Water quality — Guidance for rapid radioactivity measurements in nuclear or radiological emergency situation
|Publication Date:||1 August 2020|
|ICS Code (Examination of physical properties of water):||13.060.60|
|ICS Code (Radiation protection):||13.280|
|ICS Code (Radiation measurements):||17.240|
This document provides guidelines for testing laboratories wanting to use rapid test methods on water samples that may be contaminated following a nuclear or radiological emergency incident. In an emergency situation, consideration should be given to:
- taking into account the specific context for the tests to be performed, e.g. a potentially high level of contamination;
- using or adjusting, when possible, radioactivity test methods implemented during routine situations to obtain a result rapidly or, for tests not performed routinely, applying specific rapid test methods previously validated by the laboratory, e.g. for 89Sr determination;
- preparing the test laboratory to measure a large number of potentially contaminated samples.
The aim of this document is to ensure decision makers have reliable results needed to take actions quickly and minimize the radiation dose to the public.
Measurements are performed in order to minimize the risk to the public by checking the quality of water supplies. For emergency situations, test results are often compared to operational intervention levels.
NOTE Operational intervention levels (OILs) are derived from IAEA Safety Standards or national authorities.
A key element of rapid analysis can be the use of routine methods but with a reduced turnaround time. The goal of these rapid measurements is often to check for unusual radioactivity levels in the test sample, to identify the radionuclides present and their activity concentration levels and to establish compliance of the water with intervention levels. It should be noted that in such circumstances, validation parameters evaluated for routine use (e.g. reproducibility, precision, etc.) may not be applicable to the modified rapid method. However, due to the circumstances arising after an emergency, the modified method may still be fit-for-purpose although uncertainties associated with the test results need to be evaluated and may increase from routine analyses.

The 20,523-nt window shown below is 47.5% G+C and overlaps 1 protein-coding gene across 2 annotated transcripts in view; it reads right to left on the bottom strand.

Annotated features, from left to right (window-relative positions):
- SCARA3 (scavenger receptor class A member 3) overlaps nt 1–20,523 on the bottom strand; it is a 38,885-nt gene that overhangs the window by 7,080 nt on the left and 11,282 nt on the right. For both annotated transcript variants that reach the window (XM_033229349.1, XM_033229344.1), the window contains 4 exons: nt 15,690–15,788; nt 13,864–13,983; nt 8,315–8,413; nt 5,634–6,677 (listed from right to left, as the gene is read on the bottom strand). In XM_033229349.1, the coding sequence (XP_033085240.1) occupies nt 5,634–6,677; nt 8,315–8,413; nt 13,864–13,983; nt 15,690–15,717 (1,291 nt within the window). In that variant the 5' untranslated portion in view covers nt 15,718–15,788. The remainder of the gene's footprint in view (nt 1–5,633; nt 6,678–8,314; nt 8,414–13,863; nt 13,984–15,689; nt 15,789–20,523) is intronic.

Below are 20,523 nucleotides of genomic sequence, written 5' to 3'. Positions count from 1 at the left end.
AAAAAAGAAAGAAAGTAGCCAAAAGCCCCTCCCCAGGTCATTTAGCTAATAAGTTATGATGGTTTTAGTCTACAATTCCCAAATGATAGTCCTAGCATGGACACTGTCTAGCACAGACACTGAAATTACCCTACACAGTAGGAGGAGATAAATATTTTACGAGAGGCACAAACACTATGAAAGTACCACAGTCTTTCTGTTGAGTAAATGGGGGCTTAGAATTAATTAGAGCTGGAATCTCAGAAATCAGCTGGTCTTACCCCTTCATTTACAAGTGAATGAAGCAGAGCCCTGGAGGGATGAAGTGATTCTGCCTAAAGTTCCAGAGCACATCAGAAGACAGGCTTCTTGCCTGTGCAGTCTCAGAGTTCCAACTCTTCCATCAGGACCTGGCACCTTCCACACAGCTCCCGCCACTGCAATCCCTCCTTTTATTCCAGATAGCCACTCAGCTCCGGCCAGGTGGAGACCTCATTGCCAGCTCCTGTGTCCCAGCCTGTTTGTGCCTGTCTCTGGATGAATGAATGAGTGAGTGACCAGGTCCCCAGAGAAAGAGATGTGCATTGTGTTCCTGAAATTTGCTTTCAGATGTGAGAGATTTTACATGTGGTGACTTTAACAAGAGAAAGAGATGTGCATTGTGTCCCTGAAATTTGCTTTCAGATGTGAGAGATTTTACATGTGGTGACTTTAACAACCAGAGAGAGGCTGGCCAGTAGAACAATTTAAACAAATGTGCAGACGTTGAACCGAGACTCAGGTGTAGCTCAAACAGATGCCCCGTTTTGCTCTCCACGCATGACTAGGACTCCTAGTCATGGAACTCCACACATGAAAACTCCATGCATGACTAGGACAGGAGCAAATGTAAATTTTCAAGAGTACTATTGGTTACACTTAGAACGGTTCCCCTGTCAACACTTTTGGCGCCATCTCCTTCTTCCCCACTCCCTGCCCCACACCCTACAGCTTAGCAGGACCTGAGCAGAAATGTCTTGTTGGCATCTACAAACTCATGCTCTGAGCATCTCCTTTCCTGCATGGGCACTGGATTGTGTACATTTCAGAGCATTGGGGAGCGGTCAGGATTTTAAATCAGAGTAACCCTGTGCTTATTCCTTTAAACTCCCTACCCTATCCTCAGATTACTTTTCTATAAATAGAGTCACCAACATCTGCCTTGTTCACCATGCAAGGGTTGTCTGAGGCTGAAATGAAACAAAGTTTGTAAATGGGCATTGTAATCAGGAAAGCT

The first steps of the analytical approach are usually screening methods based on gross alpha and gross beta test methods (adaptation of ISO 10704 and ISO 11704) and gamma spectrometry (adaptation of ISO 20042, ISO 10703 and ISO 19581). Then, if required, test method standards for specific radionuclides (see Clause 2) are adapted and applied (for example, 90Sr measurement according to ISO 13160) as proposed in Annex A.
This document refers to published ISO documents. When appropriate, this document also refers to national standards or other publicly available documents.
Screening techniques that can be carried out directly in the field are not part of this document.
 IAEA GSG-2. General Safety Guide-2. IAEA-2011. Appendix II, Examples of default OILs for deposition, individual contamination and contamination of food, milk and water
 US Intervention Levels search for "derived intervention levels"
 IAEA TECDOC No. 1788, Criteria for Radionuclide Activity Concentrations for Food and Drinking Water, 2016
 Regulation (EURATOM) No. 3954/87 of the Council dated 22 December 1987 as modified by Regulation 2218/89 dated 18 July 1989 laying down maximum permitted levels of radioactive contamination of foodstuffs and of feeding stuffs following a nuclear accident or any other case of radiological emergency
 Regulation (EURATOM) No. 2218/89 laying down maximum permitted levels of radioactive contamination of foodstuffs and of feeding stuffs following a nuclear accident or any other case of radiological emergency
 IAEA GS-R-2. (2004), Preparedness and Response for a Nuclear or Radiological Emergency Safety Requirements (Jointly sponsored by FAO, IAEA, ILO, OECD/NEA, PAHO, OCHA, WHO)